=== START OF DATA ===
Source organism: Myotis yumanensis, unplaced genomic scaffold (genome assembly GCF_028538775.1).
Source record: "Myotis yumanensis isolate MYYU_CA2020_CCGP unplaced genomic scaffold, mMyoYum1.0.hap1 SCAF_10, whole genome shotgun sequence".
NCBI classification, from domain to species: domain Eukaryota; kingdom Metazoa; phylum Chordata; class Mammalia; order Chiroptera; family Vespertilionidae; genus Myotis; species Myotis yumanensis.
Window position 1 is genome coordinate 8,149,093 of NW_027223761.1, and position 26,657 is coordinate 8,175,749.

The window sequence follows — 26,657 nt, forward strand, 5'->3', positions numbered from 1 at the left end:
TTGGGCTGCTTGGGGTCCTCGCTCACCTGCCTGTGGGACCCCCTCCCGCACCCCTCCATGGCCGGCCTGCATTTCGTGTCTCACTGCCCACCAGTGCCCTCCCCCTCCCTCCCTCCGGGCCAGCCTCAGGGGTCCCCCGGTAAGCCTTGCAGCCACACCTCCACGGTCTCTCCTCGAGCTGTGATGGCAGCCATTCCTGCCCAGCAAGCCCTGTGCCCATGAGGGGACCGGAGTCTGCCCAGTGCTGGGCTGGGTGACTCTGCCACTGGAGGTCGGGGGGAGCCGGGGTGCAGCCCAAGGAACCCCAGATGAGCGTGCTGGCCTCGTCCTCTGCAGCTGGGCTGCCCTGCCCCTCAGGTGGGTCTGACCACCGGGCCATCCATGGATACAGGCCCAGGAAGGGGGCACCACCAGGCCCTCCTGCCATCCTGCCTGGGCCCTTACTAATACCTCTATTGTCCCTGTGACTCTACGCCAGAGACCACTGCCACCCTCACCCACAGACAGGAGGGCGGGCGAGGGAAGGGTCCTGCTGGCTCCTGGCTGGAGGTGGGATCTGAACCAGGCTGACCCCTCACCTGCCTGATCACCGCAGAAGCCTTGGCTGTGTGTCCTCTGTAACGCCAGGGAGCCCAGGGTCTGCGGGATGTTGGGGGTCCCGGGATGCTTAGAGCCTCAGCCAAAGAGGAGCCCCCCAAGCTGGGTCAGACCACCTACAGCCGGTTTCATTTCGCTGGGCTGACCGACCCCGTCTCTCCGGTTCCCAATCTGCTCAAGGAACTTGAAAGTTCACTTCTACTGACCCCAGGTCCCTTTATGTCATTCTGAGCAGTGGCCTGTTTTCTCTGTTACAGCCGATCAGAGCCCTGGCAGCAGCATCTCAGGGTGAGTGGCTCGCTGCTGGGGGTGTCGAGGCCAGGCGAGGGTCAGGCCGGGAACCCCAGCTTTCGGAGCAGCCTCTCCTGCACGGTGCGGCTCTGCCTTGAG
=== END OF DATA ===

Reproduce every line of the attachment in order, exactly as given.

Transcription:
Source organism: Myotis yumanensis, unplaced genomic scaffold (genome assembly GCF_028538775.1).
Source record: "Myotis yumanensis isolate MYYU_CA2020_CCGP unplaced genomic scaffold, mMyoYum1.0.hap1 SCAF_10, whole genome shotgun sequence".
NCBI classification, from domain to species: domain Eukaryota; kingdom Metazoa; phylum Chordata; class Mammalia; order Chiroptera; family Vespertilionidae; genus Myotis; species Myotis yumanensis.
Window position 1 is genome coordinate 8,149,093 of NW_027223761.1, and position 26,657 is coordinate 8,175,749.

The window sequence follows — 26,657 nt, forward strand, 5'->3', positions numbered from 1 at the left end:
TTGGGCTGCTTGGGGTCCTCGCTCACCTGCCTGTGGGACCCCCTCCCGCACCCCTCCATGGCCGGCCTGCATTTCGTGTCTCACTGCCCACCAGTGCCCTCCCCCTCCCTCCCTCCGGGCCAGCCTCAGGGGTCCCCCGGTAAGCCTTGCAGCCACACCTCCACGGTCTCTCCTCGAGCTGTGATGGCAGCCATTCCTGCCCAGCAAGCCCTGTGCCCATGAGGGGACCGGAGTCTGCCCAGTGCTGGGCTGGGTGACTCTGCCACTGGAGGTCGGGGGGAGCCGGGGTGCAGCCCAAGGAACCCCAGATGAGCGTGCTGGCCTCGTCCTCTGCAGCTGGGCTGCCCTGCCCCTCAGGTGGGTCTGACCACCGGGCCATCCATGGATACAGGCCCAGGAAGGGGGCACCACCAGGCCCTCCTGCCATCCTGCCTGGGCCCTTACTAATACCTCTATTGTCCCTGTGACTCTACGCCAGAGACCACTGCCACCCTCACCCACAGACAGGAGGGCGGGCGAGGGAAGGGTCCTGCTGGCTCCTGGCTGGAGGTGGGATCTGAACCAGGCTGACCCCTCACCTGCCTGATCACCGCAGAAGCCTTGGCTGTGTGTCCTCTGTAACGCCAGGGAGCCCAGGGTCTGCGGGATGTTGGGGGTCCCGGGATGCTTAGAGCCTCAGCCAAAGAGGAGCCCCCCAAGCTGGGTCAGACCACCTACAGCCGGTTTCATTTCGCTGGGCTGACCGACCCCGTCTCTCCGGTTCCCAATCTGCTCAAGGAACTTGAAAGTTCACTTCTACTGACCCCAGGTCCCTTTATGTCATTCTGAGCAGTGGCCTGTTTTCTCTGTTACAGCCGATCAGAGCCCTGGCAGCAGCATCTCAGGGTGAGTGGCTCGCTGCTGGGGGTGTCGAGGCCAGGCGAGGGTCAGGCCGGGAACCCCAGCTTTCGGAGCAGCCTCTCCTGCACGGTGCGGCTCTGCCTTGAG